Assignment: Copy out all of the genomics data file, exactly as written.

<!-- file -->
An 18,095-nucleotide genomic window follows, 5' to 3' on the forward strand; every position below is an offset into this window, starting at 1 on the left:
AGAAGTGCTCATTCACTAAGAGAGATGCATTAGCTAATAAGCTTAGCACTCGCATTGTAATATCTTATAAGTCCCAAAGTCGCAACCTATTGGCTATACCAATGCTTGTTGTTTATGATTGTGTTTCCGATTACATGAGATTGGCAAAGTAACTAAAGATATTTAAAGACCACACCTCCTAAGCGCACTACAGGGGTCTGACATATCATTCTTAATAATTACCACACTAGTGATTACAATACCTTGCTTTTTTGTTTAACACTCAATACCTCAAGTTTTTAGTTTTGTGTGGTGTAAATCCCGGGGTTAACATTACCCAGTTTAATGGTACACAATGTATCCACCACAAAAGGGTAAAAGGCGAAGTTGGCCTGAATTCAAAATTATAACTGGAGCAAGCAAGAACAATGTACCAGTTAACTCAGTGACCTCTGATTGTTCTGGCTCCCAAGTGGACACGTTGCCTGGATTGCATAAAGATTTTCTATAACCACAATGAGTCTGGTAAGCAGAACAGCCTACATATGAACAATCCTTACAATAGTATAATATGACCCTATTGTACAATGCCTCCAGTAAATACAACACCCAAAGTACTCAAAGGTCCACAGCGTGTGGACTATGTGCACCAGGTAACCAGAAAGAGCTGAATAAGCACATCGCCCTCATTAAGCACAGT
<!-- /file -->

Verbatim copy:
An 18,095-nucleotide genomic window follows, 5' to 3' on the forward strand; every position below is an offset into this window, starting at 1 on the left:
AGAAGTGCTCATTCACTAAGAGAGATGCATTAGCTAATAAGCTTAGCACTCGCATTGTAATATCTTATAAGTCCCAAAGTCGCAACCTATTGGCTATACCAATGCTTGTTGTTTATGATTGTGTTTCCGATTACATGAGATTGGCAAAGTAACTAAAGATATTTAAAGACCACACCTCCTAAGCGCACTACAGGGGTCTGACATATCATTCTTAATAATTACCACACTAGTGATTACAATACCTTGCTTTTTTGTTTAACACTCAATACCTCAAGTTTTTAGTTTTGTGTGGTGTAAATCCCGGGGTTAACATTACCCAGTTTAATGGTACACAATGTATCCACCACAAAAGGGTAAAAGGCGAAGTTGGCCTGAATTCAAAATTATAACTGGAGCAAGCAAGAACAATGTACCAGTTAACTCAGTGACCTCTGATTGTTCTGGCTCCCAAGTGGACACGTTGCCTGGATTGCATAAAGATTTTCTATAACCACAATGAGTCTGGTAAGCAGAACAGCCTACATATGAACAATCCTTACAATAGTATAATATGACCCTATTGTACAATGCCTCCAGTAAATACAACACCCAAAGTACTCAAAGGTCCACAGCGTGTGGACTATGTGCACCAGGTAACCAGAAAGAGCTGAATAAGCACATCGCCCTCATTAAGCACAGT